Despite the expansion of DSM, its demonstrated potential to overcome the problem of seed supply inefficiency, the support it received from the government officials, and the general policy of market-based approach, the government has not endorsed the use of DSM beyond the pilot. Chapter 5 points out that the government excluded the issue of seed marketing from the seed regulation enacted in 2016, showing that the government has no intention to make seed marketing one of the seed delivery channels in the near future. The major reasons for this are: bureaucrats do not want to contribute to the decision making of DSM because they assume that the government has a strong political interest to remain in seed distribution; bureaucrats need the seed distribution system to achieve the targets set by the government; there is a symbiotic relationship between actors, the extension service as well as seed producers, and the seed distribution system, and so actors want to maintain the distribution system Such institutionalized thinking and practices have created an institutional lock-in that prevents bureaucrats from presenting the recommendation to government officials, thereby leading to non-decision about the future of DSM.

Chapter 6 summarizes the action of actors in affecting policy making and implementation as influenced by two conflicting sets of institutions. The first set relates to market-based thinking versus centralized planning as leading principles for economic development. Both are used as a discourse for promoting economic development and its operationalization, which are shaping how actors view and overcome the problems of the seed sector. This also explains why policies on paper are not implemented and why new initiatives are not formally endorsed. The tension between these divergent institutions has increased because of the dual use of seed by the government: the government has used the seed to both promote economic development and maintain strong political ties with farmers. The second set of conflicting institutions relates to authoritarian versus participatory decision making. On the one hand, is the government practice of authoritative decision-making, where only the input of stakeholders is considered when it fits in with the existing policy direction of the executives. On the other hand, it is common practice to organize stakeholders to contribute to policy making and implementation. The practice of considering the policy input of others only when it fits in with the policy direction of the decision-makers, creates a sense of being forced to accept, increasing the tension between how the government decides and the role of stakeholders.

Given the tension between the conflicting institutions, and circumstances in Ethiopia, this research suggested that choosing one approach over the other will not guarantee the development of the seed sector. There is no guarantee that the outcome of a deliberative policy making process will be a different policy option than the one opted for by one of the actors. However, the co-development of a solution for the shared seed sector problem will guarantee better ownership and thus better implementation than an imposed policy. It is also important to note that deliberative policy making and implementation is not an easy task given the current stakeholders’ landscape and the culture of authoritative decision making. Thus, the change towards deliberative policy making and implementation is not something that emerges overnight: it is a process that matures over time. This calls for the strategic management of a process of change that leads to the transformation of the seed sector into a self-reliant and resilient sector. By identifying the underlying institutions behind the challenges of the seed sector and suggesting options for improvement, this thesis contributes to the debate on how to make the seed sector function better. At a higher level, it also contributes to the debate on policy making and implementation processes in Ethiopia.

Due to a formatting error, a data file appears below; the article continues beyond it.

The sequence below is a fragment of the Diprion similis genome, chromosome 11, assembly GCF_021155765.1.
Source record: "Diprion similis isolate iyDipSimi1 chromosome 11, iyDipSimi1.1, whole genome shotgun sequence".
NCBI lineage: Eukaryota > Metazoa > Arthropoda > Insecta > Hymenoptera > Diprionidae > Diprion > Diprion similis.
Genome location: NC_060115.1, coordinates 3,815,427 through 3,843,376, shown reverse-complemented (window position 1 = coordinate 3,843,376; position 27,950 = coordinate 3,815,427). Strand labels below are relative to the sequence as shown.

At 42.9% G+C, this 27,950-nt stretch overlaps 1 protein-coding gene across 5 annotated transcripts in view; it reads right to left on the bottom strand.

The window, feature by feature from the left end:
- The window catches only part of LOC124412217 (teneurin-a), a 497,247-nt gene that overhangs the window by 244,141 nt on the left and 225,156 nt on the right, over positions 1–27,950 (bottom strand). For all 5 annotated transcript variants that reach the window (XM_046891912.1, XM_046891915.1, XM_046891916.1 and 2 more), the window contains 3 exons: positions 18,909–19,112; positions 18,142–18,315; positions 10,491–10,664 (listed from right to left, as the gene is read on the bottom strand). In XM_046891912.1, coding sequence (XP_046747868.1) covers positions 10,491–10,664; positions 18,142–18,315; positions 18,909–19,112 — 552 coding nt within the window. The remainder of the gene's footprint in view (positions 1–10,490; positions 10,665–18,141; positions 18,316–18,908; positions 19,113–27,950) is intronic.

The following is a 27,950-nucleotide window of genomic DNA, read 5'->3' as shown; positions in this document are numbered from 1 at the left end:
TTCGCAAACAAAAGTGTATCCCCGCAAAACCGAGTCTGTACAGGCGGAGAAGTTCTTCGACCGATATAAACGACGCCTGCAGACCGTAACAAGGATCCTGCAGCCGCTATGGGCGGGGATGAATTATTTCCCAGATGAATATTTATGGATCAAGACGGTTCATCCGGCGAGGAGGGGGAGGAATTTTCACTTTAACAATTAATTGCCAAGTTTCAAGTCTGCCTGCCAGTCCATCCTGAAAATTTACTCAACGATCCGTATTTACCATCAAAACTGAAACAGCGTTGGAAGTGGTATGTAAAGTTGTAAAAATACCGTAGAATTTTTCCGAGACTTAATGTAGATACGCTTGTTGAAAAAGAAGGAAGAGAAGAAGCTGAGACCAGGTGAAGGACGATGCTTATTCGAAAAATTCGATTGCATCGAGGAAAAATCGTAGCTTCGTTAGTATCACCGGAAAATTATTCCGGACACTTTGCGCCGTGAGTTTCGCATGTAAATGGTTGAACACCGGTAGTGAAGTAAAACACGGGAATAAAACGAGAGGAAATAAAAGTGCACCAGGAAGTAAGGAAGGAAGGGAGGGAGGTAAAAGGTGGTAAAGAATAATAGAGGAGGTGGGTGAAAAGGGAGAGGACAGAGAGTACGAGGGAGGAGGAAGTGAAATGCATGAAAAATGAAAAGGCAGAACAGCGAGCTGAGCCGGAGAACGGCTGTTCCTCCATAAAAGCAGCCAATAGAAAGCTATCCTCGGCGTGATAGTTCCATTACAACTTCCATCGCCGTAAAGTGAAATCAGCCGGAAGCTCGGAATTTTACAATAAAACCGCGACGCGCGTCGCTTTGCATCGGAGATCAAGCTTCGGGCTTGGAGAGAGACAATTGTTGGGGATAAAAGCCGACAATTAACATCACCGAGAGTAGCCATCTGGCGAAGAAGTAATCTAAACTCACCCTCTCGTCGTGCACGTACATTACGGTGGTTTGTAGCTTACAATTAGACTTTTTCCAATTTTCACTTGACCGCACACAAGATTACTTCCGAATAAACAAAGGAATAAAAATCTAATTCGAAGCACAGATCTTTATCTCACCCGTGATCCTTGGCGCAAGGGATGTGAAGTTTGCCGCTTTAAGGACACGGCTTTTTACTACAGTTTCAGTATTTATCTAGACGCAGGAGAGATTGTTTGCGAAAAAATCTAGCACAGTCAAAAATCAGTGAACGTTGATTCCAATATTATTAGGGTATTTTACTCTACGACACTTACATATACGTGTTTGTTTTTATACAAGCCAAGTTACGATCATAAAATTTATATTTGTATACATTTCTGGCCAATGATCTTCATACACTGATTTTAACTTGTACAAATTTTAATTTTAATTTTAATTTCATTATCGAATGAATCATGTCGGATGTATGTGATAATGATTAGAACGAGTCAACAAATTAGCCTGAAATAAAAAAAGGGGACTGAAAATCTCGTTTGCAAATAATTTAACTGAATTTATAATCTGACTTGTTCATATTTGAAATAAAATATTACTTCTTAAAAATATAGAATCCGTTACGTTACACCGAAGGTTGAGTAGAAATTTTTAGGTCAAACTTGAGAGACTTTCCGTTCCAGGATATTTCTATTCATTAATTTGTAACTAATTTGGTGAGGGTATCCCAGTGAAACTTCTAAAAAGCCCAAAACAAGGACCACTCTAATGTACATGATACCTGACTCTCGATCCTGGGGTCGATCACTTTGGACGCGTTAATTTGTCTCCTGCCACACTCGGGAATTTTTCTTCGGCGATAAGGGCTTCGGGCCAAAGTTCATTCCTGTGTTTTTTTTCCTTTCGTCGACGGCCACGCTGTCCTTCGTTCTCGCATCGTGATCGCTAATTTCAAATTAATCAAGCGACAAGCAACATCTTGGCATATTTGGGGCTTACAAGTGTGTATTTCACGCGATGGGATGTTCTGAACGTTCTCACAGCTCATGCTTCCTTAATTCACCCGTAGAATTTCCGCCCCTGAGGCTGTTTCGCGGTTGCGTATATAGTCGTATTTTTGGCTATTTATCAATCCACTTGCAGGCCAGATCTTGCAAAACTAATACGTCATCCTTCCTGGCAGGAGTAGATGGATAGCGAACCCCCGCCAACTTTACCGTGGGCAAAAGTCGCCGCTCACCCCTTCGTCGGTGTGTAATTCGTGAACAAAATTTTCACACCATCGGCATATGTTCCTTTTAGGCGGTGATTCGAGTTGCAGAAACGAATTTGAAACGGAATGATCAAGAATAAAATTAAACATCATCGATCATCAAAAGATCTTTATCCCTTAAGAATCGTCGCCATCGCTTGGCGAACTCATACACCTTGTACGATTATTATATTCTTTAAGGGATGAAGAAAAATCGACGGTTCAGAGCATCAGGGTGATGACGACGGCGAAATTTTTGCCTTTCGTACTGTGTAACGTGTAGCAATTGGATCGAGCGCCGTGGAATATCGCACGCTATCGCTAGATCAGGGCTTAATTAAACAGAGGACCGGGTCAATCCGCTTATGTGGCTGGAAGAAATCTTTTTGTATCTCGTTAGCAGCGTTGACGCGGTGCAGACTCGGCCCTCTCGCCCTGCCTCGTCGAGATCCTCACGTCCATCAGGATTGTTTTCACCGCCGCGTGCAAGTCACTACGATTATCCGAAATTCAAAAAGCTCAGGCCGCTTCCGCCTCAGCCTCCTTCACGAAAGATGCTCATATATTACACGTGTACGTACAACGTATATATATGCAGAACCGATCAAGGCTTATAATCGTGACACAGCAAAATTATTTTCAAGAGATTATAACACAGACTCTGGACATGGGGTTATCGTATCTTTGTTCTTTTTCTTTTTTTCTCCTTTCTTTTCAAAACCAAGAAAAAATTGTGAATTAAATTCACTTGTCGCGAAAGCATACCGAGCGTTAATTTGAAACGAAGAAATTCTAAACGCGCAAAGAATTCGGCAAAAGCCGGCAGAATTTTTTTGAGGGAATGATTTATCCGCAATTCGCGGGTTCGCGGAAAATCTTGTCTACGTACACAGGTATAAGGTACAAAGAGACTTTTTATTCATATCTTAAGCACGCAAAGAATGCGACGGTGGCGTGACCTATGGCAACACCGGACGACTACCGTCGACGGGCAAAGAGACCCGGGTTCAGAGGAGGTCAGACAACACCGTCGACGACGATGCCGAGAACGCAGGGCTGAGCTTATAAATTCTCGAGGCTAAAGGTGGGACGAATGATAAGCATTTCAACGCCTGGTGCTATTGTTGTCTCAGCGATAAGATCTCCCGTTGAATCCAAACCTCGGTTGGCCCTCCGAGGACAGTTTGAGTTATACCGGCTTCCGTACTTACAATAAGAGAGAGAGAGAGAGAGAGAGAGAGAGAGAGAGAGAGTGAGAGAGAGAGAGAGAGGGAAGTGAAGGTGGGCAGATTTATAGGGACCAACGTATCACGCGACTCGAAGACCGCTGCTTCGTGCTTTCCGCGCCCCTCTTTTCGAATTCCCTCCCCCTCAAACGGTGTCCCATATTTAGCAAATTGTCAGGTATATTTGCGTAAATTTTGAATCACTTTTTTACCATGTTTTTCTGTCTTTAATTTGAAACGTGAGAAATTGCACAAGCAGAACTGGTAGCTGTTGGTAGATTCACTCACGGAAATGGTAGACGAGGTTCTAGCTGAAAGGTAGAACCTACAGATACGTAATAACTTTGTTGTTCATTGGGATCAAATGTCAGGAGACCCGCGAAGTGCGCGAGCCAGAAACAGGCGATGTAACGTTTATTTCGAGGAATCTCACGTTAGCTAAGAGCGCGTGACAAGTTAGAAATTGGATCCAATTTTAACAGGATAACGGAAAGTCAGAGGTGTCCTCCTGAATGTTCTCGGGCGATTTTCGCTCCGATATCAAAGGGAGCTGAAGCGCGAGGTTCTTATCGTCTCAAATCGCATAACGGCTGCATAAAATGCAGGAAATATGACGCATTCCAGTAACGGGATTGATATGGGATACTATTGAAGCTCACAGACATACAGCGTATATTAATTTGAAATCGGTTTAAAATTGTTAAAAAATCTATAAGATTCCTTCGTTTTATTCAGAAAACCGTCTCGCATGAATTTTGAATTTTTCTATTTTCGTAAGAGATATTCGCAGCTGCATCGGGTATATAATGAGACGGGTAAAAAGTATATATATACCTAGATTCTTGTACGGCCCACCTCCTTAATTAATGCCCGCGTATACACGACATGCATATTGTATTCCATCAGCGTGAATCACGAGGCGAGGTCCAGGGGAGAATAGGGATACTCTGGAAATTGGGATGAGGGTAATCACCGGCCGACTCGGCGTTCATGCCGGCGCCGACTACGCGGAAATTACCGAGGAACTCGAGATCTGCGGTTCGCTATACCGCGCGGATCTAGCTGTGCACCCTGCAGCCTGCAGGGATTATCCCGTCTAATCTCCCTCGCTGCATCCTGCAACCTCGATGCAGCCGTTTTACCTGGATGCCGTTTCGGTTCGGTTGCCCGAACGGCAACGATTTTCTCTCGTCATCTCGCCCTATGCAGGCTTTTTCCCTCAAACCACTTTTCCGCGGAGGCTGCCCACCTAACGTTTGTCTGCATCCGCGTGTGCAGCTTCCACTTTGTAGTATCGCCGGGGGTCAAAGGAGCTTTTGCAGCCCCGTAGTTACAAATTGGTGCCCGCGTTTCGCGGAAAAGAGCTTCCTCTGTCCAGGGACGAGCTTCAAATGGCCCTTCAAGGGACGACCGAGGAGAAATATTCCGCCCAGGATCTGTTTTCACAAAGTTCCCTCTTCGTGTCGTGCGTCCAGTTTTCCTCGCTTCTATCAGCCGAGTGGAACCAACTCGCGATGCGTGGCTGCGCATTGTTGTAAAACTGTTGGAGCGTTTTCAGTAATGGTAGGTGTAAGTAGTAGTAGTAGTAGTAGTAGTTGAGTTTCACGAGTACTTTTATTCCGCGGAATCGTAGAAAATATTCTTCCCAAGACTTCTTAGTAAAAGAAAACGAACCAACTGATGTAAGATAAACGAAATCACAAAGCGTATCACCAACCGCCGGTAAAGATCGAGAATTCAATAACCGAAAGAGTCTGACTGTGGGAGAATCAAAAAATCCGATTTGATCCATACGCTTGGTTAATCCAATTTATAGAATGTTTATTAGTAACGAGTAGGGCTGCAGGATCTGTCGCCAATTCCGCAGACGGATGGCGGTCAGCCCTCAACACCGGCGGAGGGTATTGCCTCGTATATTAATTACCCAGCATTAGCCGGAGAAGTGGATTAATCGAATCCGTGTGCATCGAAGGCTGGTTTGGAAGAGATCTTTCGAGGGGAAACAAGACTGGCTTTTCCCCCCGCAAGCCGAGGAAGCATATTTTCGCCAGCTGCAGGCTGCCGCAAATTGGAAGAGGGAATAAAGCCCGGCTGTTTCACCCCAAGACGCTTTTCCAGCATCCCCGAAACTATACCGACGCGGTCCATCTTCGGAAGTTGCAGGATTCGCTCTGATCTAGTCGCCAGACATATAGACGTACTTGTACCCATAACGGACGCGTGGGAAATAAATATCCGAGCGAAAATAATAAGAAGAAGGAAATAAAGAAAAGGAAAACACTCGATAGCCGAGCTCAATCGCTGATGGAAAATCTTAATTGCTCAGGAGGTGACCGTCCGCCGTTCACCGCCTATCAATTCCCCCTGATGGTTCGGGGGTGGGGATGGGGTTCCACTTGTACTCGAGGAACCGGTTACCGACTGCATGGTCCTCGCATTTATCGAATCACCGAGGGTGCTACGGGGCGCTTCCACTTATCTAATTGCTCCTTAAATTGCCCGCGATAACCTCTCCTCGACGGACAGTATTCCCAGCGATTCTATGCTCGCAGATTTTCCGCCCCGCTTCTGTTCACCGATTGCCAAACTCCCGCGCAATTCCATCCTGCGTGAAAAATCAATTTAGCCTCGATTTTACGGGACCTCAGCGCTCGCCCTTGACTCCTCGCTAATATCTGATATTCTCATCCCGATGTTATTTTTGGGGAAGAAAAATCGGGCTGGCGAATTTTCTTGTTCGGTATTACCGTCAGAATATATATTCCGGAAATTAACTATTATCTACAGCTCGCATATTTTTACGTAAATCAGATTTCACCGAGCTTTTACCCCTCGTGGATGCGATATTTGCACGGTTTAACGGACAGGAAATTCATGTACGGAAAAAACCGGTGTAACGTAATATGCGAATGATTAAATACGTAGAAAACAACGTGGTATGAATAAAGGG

Green deals : van ruimte maken naar richting geven
Ganzevles, Jurgen ; Oorschot, Mark van; Potting, J.M.B. ; Henkens, R.J.H.G. - \ 2017
Tijdschrift Milieu : Vereniging van milieuprofessionals (2017)juni. - p. 35 - 39.
overheidsbeleid - milieubeleid - overeenkomsten - emissiereductie - samenwerking - evaluatie - duurzame ontwikkeling - government policy - environmental policy - agreements - emission reduction - cooperation - evaluation - sustainable development
Green Deals zijn vrijwillige afspraken tussen de Rijksoverheid en maatschappelijke partijen om innovatie en verduurzaming te bevorderen. Met deze aanpak geeft de overheid ruimte aan vernieuwing vanuit de maatschappij. Maar wat leveren Green Deals nu eigenlijk op? Partijen blijken warm te lopen voor samenwerking en vernieuwing. Maar wat mist is het vooraf goed doordenken van de ver wachte milieuwinst en het moni- toren er van tijdens de uitvoering van deals. Door meer richting te geven, zowel aan het begin als aan het einde van individuele deals, kan de Rijksoverheid bevorderen dat de Green Deals verder bijdragen aan maatschappelijke doelen.
D3.3: Good practice guidelines for stakeholder and citizen participation in bioeconomy strategies
Davies, Sara ; Ribeiro, Barbara ; Millar, Kate ; Miller, Stephen ; Vironen, Heidi ; Charles, David ; Griestop, Laura ; Hasenheit, Marius ; Kiresiewa, Zoritza ; Hoes, A.C. ; Overbeek, M.M.M. ; Bianchini, Chiara - \ 2016